Defending George R.R. Martin: A Reply to Reading Tolkien

The good people at the Reading Tolkien podcast have put out a new piece, which spends some time comparing the underlying moral positions of George R.R. Martin and J.R.R. Tolkien:

(The relevant discussion starts about twenty-seven minutes in. It’s a long podcast).

In the interests of fairness, I feel the need to step in and defend George R.R. Martin here. While I do agree that Martin and Game of Thrones benefited from a particular Zeitgeist, I do think the podcast misrepresents Martin by tying his work too closely to the pop-cultural representation of Game of Thrones.

Essentially, Martin is presented as serving up and celebrating raw political cynicism, where to imagine that anyone in power might have moral motives is profoundly naïve. Indeed, Reading Tolkien goes a step further, and decries Martin’s lack of implicit moral positioning – A Song of Ice and Fire supposedly treats all humans as a grey and messy morass, which makes it difficult to take a stance, since the baddies are really just a different manifestation of “us”. Reading Tolkien suggests Martin is so caught up in the celebration of amoral Machiavellian scheming, he is not prepared to properly condemn that which ought to be condemned.

Now, there is a fair bit to unpack here. First things first, a key point is the need to distinguish Martin’s text from what Game of Thrones became. The books – still unfinished – operate on a quite different level from their television adaptation, and whereas the show degenerated into a cynical orgy of “might makes right”, incoherence, torture, and sex, Martin at least tries to make a reasonably nuanced exploration of political power. If anything, Martin’s major error in his own Tolkien commentary is to think that the other author was engaged in a similar project.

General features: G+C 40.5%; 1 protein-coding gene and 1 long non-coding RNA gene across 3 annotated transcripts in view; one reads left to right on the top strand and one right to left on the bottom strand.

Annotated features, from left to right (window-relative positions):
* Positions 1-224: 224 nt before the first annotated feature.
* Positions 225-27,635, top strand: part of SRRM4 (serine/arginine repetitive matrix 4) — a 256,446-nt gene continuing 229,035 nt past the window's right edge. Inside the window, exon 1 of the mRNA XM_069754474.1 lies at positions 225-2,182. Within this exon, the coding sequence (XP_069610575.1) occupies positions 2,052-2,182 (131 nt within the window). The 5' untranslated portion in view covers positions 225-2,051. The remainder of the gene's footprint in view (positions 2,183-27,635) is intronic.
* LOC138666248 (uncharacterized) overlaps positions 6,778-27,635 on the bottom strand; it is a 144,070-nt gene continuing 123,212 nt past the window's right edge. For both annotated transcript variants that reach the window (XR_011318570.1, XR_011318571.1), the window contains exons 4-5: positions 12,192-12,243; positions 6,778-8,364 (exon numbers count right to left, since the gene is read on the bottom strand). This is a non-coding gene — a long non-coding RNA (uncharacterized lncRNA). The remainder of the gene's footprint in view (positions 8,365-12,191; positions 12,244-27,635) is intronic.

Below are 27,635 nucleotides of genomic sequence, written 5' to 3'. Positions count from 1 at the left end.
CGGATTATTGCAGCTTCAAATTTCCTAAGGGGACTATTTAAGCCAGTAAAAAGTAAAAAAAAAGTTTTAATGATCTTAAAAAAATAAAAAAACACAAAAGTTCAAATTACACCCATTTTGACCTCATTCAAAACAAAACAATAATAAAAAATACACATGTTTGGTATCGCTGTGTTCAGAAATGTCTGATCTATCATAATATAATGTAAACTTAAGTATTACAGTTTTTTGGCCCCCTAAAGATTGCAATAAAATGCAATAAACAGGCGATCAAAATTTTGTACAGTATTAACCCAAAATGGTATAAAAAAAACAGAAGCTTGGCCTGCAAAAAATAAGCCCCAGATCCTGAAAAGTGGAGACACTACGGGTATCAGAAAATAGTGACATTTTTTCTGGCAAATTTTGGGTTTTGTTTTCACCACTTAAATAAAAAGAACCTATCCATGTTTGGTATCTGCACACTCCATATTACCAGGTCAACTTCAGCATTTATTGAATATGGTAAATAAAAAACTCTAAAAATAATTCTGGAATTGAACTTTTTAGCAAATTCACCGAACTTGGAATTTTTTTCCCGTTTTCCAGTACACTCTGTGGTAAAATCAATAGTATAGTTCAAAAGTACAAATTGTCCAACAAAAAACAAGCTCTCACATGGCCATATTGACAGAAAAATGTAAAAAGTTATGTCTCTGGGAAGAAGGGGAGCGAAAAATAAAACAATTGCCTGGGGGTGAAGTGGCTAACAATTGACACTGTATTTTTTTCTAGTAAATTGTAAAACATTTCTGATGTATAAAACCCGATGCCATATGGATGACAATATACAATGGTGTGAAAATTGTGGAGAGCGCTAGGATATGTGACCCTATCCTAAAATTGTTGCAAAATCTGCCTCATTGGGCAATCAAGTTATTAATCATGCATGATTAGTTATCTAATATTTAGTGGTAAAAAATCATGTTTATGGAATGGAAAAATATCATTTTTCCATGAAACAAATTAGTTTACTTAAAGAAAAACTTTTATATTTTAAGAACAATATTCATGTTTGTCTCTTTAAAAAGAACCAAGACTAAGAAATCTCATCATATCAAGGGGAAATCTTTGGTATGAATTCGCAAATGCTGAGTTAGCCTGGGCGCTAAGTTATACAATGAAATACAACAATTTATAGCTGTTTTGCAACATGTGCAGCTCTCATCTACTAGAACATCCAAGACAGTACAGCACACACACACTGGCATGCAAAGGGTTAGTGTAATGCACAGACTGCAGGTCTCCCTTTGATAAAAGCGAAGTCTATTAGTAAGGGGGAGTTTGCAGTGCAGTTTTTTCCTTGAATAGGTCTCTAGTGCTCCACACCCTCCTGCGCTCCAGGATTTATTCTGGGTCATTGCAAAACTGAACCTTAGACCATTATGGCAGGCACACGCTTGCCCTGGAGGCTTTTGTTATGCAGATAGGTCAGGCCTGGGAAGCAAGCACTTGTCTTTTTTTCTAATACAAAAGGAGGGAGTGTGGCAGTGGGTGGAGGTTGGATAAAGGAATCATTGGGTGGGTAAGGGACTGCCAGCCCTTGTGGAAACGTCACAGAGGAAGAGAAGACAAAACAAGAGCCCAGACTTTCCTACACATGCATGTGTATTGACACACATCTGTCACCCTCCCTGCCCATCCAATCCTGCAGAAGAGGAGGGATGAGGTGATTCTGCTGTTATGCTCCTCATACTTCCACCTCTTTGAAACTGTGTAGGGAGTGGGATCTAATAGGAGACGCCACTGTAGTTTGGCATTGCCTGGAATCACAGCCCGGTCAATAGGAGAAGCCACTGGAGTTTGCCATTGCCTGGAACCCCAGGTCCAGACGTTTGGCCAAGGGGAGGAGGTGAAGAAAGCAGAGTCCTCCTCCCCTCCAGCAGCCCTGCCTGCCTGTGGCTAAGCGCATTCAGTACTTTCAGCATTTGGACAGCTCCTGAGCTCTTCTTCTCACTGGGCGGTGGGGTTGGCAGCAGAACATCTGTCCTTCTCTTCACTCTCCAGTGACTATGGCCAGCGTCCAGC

Martin’s thematic point might be summarised as “the effective exercise of political power and commitment to conventional morality are fundamentally at odds.” A good politician will get his hands dirty, while moral purity is the domain of the political eunuch. Now, there is nothing particularly original about this point. Shakespeare indeed did it earlier, and the 4000 lines of Hamlet are a more sophisticated musing on such things than anything in Martin. But Martin not only suggests that fusing moral power and political power is a futile endeavour… he also makes the point that political squabbling is a waste of time when humanity is confronted by a genuinely existential threat. The Game of Thrones is an irrelevancy when ice-zombies are invading, and the real battle is defeating the Others, not in claiming the Iron Throne. Stannis Baratheon (book version) says as much, when he realises that he should save the realm to get the throne and not get the throne to save the kingdom.

(The show, of course, utterly mangles this theme in its final season. But we’re not holding Martin responsible for that).

Let us now turn to Reading Tolkien’s more accurate point. Namely that Martin’s characters are all fundamentally human, with all the messiness that comes from that. It is an accurate point in that most – but not all – of Martin’s characters are presented as having their own positive and negative qualities. Certainly, there is no good in Gregor Clegane or Ramsay Bolton or Joffrey Baratheon, but there are positive qualities in Tywin Lannister, Cersei Lannister or even Roose Bolton. Similarly, Ned Stark and Robb Stark have their weak points, and loveable little Tyrion is a walking mess of psychological issues.

To this I would make three points:

(1) Presenting a character as having redeeming qualities does not mean the text is incapable of judging them. Tywin Lannister is the embodiment of Machiavelli’s Prince, and Martin is not shy about emphasising his political skill. But the text of A Song of Ice and Fire also emphasises the moral vacuum that Tywin has become, together with his fundamental failures as a father. Consider your reaction when Tyrion crossbowed Tywin on the toilet – was it sorrow, horror, or schadenfreude? Most readers, one suspects, reacted with “good riddance to bad rubbish”, which is not a reaction one would expect if Tywin had been presented in a neutral light.